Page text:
Therapy Students’ Recommendations of Physical Activity for Managing Persistent Low Back Pain in Older Adults

in Journal of Aging and Physical Activity
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Negative views of older adults can lead to suboptimal care. For older adults with persistent low back pain (LBP), promotion of physical activity by health care professionals is important. Health care professionals’ views of older adults are influenced by their training. This study aimed to compare recommendations for physical activity for managing persistent LBP offered by students in physiotherapy and occupational therapy to an older person vs. a younger person. In a cross-sectional online survey, participants (N = 77) randomly received a vignette of either a 40-yr-old or 70-yr-old patient with persistent LBP. Other than age, the vignettes were identical. There was no difference between the younger and older vignettes in the likelihood of participants making overall appropriate physical activity recommendations—63% vs. 59%, OR (95%CI) = 1.19 (0.48–2.99), p = .71—although there was a trend toward age bias on recommendations specific to daily activity. Postqualification education may be where ageist views need to be addressed.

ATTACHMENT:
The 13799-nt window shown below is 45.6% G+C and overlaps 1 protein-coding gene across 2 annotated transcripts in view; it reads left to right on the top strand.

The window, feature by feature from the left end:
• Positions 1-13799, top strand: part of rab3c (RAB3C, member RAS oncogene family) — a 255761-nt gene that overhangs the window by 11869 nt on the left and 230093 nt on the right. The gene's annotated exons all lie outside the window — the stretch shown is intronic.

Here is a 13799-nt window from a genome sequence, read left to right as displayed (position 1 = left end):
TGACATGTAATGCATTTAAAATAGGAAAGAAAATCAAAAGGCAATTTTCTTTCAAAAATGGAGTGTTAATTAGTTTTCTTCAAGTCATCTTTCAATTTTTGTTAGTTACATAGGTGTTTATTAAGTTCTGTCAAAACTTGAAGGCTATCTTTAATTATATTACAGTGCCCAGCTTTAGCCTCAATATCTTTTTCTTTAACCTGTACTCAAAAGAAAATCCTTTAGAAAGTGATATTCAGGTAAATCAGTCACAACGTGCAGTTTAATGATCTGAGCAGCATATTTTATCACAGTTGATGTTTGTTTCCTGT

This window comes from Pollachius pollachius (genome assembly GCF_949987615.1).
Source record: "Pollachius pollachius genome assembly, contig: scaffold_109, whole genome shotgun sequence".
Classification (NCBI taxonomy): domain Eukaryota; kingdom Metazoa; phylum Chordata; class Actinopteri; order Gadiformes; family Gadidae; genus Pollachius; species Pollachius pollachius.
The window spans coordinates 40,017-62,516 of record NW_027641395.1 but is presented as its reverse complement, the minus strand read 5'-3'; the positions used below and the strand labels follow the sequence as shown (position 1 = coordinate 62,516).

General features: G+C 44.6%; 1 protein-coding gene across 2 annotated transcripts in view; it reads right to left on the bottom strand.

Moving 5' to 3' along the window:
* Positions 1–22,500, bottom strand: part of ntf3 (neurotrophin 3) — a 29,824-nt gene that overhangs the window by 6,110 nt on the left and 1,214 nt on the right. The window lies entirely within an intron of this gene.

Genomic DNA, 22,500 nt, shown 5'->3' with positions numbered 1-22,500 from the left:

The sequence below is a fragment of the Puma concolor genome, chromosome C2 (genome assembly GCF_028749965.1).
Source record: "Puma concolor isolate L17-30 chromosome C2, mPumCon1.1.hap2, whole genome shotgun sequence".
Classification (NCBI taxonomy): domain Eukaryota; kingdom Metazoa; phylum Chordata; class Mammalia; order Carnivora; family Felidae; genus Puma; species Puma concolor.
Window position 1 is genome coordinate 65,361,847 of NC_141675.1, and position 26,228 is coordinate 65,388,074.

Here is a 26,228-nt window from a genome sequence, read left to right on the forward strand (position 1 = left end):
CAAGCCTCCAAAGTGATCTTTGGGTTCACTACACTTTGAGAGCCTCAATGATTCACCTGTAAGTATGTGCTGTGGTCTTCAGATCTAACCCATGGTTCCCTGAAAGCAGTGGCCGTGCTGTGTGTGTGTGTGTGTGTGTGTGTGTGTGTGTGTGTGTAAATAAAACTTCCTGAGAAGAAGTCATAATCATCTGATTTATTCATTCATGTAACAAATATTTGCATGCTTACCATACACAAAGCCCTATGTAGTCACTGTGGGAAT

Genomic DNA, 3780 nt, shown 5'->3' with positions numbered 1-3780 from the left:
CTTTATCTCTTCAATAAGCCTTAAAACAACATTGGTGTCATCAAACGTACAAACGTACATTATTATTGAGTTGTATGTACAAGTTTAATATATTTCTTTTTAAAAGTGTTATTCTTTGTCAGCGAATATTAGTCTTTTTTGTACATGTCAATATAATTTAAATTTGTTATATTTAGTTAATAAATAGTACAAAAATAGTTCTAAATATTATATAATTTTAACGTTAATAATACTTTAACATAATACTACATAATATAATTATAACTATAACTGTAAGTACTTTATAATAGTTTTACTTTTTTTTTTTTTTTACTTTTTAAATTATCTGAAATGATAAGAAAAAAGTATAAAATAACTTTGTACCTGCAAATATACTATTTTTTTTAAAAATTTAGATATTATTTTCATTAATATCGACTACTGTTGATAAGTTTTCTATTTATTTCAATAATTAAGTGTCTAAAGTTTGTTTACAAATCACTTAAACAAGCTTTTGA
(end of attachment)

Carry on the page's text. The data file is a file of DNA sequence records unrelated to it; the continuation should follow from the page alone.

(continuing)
Ryan and Martin are with the School of Health and Social Care, Teesside University, Teesside, UK. Schofield is with the Dept. of Academic General Practice, Aberdeen University, Aberdeen, UK.